Here are the changes to depreciation affecting residential property that you need to know about.
Prior to the release of the May budget, the Australian Tax Office (ATO) allowed owners of investment properties (income producing properties) to claim depreciation deductions to the wear and tear that occurs to a buildings structure (division 43) and the plant and equipment assets within (division 40).
Division 43 includes things like concrete, timber, tiling, cabinetry etc.
Division 40 items are described loosely as items easily removed from a property without damage such as air conditioner units, curtains & blinds, carpets, ovens, cooktops, dishwashers, range hoods, hot water systems, smoke alarms etc. It’s quite a long list. In fact, there are round 150 individual assets that can be claimed as division 40 items for residential property.
The proposed changes in the budget relate to the depreciation of plant and equipment assets and the eligibility to claim these deductions. Currently, investors are eligible to claim qualifying plant and equipment depreciation on assets found in an investment property they purchase, even if they were installed by a previous owner.
“Under the new rules which are yet to be legislated by Parliament, investors will be able to depreciate new plant and equipment assets and items they add to their property, however subsequent owners will not be able to claim depreciation on existing plant and equipment assets,” said the Chief Executive Officer of BMT Tax Depreciation, Bradley Beer.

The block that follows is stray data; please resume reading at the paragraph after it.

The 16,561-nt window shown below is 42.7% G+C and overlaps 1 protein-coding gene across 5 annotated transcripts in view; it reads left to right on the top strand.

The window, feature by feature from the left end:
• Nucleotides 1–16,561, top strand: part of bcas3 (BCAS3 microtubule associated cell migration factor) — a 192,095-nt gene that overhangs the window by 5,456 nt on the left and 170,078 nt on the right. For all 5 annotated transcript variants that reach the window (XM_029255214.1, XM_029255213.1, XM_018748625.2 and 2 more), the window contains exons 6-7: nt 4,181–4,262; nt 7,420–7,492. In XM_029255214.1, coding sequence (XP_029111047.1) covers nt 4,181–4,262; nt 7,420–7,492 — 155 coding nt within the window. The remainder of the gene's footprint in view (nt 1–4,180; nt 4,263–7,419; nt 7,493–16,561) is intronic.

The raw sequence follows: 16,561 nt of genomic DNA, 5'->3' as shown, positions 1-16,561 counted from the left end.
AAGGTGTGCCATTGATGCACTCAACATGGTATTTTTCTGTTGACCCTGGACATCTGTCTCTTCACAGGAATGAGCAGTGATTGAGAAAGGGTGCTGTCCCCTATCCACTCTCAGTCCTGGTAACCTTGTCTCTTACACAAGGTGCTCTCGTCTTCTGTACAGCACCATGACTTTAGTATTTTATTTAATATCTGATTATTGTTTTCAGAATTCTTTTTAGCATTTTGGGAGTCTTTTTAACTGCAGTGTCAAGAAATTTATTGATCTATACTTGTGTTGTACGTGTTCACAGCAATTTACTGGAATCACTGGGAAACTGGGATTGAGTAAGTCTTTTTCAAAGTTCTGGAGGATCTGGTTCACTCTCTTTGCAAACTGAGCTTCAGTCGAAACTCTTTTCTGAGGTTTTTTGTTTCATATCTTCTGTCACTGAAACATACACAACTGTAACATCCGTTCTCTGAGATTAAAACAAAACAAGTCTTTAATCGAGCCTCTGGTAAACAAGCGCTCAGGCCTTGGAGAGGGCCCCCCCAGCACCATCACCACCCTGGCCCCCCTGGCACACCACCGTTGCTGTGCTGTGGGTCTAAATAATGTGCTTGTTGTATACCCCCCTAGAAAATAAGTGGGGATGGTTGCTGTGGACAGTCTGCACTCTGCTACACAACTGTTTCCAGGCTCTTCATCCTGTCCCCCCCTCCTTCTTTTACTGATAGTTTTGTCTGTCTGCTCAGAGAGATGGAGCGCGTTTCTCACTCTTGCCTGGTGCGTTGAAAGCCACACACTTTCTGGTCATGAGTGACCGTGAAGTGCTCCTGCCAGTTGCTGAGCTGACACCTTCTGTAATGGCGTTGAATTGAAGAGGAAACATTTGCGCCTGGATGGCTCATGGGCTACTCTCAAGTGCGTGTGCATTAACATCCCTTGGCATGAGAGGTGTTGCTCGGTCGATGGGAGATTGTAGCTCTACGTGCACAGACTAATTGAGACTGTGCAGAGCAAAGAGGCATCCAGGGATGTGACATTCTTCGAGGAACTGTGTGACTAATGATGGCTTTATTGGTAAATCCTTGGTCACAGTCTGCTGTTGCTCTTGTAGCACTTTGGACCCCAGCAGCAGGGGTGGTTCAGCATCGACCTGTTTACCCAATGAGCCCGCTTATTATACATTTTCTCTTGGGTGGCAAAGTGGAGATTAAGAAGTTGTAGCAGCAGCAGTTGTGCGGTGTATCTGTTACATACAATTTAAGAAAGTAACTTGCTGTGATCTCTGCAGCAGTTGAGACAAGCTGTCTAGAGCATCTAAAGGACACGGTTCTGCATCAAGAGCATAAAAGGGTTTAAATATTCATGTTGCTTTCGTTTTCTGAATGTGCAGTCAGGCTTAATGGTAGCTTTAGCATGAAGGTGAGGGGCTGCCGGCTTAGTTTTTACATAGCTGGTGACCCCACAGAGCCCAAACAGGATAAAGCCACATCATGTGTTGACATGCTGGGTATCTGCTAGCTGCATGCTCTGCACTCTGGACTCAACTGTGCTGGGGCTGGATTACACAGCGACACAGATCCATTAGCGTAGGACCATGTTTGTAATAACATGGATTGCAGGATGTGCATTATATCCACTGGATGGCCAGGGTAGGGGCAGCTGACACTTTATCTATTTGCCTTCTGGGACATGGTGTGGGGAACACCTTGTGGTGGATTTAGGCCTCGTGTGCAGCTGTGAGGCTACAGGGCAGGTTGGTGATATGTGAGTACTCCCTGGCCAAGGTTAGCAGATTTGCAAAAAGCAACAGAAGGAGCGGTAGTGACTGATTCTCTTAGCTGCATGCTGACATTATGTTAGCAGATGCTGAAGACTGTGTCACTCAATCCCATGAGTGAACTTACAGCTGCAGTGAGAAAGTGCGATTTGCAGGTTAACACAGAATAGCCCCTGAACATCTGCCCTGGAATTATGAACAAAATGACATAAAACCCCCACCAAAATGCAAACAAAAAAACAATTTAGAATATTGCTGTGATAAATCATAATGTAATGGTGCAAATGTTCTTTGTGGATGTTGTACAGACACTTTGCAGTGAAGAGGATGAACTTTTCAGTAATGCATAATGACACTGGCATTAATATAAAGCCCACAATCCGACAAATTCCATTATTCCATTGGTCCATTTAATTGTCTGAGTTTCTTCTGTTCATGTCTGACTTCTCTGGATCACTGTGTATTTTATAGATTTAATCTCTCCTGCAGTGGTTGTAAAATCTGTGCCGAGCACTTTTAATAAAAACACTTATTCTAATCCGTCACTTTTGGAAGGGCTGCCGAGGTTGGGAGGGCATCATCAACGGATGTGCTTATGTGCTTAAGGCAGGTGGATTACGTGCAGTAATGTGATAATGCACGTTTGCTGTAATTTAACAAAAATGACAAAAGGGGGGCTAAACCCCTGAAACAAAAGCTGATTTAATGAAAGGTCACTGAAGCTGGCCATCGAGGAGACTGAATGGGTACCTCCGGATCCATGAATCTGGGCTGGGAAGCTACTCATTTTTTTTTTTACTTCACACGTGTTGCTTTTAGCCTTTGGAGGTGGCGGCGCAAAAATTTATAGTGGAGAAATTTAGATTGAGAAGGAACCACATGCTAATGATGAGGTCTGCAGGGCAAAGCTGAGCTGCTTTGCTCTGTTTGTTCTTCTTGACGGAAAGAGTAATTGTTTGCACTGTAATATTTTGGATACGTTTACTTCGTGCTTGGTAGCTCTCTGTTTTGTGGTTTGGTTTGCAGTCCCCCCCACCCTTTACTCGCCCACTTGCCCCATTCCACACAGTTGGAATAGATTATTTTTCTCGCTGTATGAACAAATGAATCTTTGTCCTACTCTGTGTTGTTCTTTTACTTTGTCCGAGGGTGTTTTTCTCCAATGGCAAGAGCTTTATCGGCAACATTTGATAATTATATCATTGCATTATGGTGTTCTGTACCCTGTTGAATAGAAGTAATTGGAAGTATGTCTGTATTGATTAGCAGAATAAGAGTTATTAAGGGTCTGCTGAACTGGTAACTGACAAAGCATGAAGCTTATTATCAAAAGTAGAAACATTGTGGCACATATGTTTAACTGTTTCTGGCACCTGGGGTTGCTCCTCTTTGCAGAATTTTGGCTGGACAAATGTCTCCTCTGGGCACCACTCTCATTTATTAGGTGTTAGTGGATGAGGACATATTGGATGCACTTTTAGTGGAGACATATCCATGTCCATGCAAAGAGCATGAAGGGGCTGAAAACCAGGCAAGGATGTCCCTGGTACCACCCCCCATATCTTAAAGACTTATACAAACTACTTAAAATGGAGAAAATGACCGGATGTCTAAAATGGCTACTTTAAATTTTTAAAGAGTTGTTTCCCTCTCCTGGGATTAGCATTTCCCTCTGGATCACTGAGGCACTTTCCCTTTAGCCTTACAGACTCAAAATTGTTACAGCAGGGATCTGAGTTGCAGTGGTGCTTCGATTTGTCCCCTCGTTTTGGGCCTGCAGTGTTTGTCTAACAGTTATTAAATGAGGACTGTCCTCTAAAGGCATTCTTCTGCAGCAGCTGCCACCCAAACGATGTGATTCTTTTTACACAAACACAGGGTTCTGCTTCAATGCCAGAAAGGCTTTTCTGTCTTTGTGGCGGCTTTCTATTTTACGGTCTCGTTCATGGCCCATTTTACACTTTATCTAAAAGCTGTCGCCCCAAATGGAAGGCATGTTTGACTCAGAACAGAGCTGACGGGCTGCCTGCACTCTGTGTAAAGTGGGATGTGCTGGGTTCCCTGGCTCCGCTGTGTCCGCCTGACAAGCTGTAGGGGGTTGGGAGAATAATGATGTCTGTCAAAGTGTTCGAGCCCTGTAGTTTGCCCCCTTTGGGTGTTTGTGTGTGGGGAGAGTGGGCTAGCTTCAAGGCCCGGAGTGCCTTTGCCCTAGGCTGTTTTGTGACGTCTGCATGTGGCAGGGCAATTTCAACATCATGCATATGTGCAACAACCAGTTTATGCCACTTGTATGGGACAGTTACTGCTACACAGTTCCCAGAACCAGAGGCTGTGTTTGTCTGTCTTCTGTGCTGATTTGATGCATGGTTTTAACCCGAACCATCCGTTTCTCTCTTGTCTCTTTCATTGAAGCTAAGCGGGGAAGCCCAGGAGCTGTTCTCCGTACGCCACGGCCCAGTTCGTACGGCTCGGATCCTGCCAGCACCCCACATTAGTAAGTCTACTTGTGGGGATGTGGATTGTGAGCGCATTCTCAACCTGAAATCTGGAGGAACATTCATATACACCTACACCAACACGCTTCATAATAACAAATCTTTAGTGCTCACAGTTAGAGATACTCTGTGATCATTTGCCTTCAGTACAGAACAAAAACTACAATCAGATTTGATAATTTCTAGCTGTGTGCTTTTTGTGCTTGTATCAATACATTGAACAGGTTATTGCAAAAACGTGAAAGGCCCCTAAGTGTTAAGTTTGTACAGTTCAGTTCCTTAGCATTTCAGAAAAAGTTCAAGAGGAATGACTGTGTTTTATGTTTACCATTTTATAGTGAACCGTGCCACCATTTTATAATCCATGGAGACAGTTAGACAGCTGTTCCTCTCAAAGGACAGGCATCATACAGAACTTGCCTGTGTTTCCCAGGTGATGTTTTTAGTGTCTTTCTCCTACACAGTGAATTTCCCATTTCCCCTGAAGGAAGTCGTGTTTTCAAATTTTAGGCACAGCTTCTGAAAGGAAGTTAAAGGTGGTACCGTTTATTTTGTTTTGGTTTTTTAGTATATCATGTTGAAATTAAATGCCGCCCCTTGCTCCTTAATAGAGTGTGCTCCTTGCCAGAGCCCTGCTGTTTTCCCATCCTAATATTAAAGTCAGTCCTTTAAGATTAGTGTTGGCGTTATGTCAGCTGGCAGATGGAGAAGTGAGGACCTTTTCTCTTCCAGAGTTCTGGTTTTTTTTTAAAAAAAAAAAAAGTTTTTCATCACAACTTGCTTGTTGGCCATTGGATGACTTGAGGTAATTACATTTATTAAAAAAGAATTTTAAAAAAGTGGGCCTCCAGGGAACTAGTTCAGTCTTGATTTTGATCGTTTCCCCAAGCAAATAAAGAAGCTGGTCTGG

“This change will have a major impact on investors, essentially reducing the annual deductions they can claim therefore reducing their cash return each year. This could lead to investors being in a tighter financial position and may discourage future investors from purchasing a second hand residential property,” said Mr Beer.
“It is our understanding at this stage that if the property is new, they will be able to continue to depreciate plant and equipment as they were previously. We are seeking further clarification on this,” said Mr Beer.
Investors will still be able to claim division 43 deductions including any additional capital works carried out by a previous owner.
The budget stipulates that existing investments will be grandfathered – meaning anyone who has purchased a property up until the 9th of May 2017 will be able to claim depreciation as per normal. However, if an investor exchanges contracts after this date, there could be different depreciation rules applied.
It remains to be seen exactly how these changes will be rolled out and how they will affect plant & equipment assets. Certainly a space to watch.
For more information on this matter, head here.